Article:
Punjab, Pakistan defamation act passed amid free speech controversy News
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Punjab, Pakistan defamation act passed amid free speech controversy

Pakistan’s Provincial Assembly of the Punjab passed on Monday The Punjab Defamation Bill 2024, which allows the establishment of special tribunals to try individuals who draft, publish or disseminate fake news, according to local outlet Pakistan Today. The act’s passage comes amid protests and free speech concerns from opposition parties.

The official purpose of the bill is to stop fake news, but some news outlets state the bill is “draconian.”

Under the bill, any individual can be found liable for making “false, misleading, and defamatory claims made via print, electronic, and social media against public officials and private citizens,” according to the statement of objects and reasons of the act. Pursuant to the bill, cases before the tribunal would be decided within six months and defendants may be imposed fines of a maximum of Rs3 million.

Article 3 of the act states that “defamation shall be a civil wrong and the person defamed may initiate an action under this Act without proof of actual damage or loss and, where defamation is proved, General Damages shall be presumed to have been suffered by the person defamed.” General Damages are defined in Article 2(k) of the act and require a minimum of 3 million Rupees.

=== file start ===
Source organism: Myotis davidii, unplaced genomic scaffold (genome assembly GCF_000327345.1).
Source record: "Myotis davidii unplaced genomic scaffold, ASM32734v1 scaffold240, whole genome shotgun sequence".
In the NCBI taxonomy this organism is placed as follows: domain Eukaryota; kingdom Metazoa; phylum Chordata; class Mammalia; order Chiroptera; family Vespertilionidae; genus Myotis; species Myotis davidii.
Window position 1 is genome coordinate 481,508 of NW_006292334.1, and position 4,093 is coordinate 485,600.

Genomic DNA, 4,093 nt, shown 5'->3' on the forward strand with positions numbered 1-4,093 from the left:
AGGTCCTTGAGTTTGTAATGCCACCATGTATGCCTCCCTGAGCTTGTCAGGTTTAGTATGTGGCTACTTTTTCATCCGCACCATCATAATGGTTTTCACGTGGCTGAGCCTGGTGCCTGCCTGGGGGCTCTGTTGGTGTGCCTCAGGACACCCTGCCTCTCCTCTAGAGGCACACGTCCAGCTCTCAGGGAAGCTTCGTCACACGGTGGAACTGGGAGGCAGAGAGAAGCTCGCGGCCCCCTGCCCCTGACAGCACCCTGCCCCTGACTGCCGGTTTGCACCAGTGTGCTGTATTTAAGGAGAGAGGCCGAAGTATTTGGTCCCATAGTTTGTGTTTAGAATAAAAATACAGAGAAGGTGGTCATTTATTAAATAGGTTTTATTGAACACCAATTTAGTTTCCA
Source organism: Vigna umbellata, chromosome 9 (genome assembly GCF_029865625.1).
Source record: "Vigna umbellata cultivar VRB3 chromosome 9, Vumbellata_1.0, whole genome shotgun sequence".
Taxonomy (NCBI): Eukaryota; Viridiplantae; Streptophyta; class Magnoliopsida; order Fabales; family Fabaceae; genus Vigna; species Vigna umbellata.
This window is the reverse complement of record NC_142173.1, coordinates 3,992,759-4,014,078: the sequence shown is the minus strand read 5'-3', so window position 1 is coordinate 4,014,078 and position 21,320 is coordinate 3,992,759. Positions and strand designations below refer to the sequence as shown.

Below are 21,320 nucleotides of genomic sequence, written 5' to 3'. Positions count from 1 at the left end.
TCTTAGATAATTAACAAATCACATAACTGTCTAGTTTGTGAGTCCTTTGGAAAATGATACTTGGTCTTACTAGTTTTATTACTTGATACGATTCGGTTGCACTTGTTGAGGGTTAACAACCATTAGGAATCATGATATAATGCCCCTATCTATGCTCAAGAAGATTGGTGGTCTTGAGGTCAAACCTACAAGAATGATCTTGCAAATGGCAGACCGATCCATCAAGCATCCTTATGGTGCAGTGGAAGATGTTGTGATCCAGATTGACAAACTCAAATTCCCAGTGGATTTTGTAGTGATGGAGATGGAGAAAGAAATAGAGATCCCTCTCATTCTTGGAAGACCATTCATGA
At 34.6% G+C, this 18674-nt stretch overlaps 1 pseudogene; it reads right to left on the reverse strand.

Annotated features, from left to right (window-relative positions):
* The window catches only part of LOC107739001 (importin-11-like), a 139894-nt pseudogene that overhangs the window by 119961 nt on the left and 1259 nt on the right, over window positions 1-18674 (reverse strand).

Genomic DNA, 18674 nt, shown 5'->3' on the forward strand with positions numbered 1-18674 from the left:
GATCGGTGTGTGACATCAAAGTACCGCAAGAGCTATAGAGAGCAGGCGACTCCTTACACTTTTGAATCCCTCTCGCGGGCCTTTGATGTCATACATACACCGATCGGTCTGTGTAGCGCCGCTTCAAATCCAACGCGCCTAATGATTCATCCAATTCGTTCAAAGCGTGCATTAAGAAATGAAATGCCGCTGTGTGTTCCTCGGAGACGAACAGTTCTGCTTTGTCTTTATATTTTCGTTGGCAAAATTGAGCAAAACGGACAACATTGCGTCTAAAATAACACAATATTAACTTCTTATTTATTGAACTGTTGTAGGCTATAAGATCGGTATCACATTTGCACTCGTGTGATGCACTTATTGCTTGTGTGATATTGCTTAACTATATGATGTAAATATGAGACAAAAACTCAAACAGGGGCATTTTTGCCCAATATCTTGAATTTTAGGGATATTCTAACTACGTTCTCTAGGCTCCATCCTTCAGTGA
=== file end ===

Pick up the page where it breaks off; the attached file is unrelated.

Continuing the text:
The act was introduced on the 13th of May 2024 by the Minister of Finance and Parliamentary Affairs Mujtaba Shuja Ur Rehman, but presented by Mian Mijtaba Shuja-ur-Rehman. Both are members of the Pakistan Muslim League (Nawaz), a center-right and liberal-conservative party. The bill sparked opposition from the Tehreek-e-Insaf political party as the act may pose a hindrance to the freedom of speech in Punjab.

Before the act’s passage, media representatives met Punjab Information Minister Azma Bokhari with the request to defer the vote by a couple of days.

The Human Rights Commission of Pakistan (HRCP) stated in a Monday press release that there are grave concerns over the draft of the act and labeled it as a threat to free expression. Asad Iqbal Butt, the chairperson of the HRCP, stated that the concerns mainly regard the 180-day timeframe in which a defamation claim has to be resolved. In addition, he stated that there is a risk of orders being passed without required due process, compromising court actions.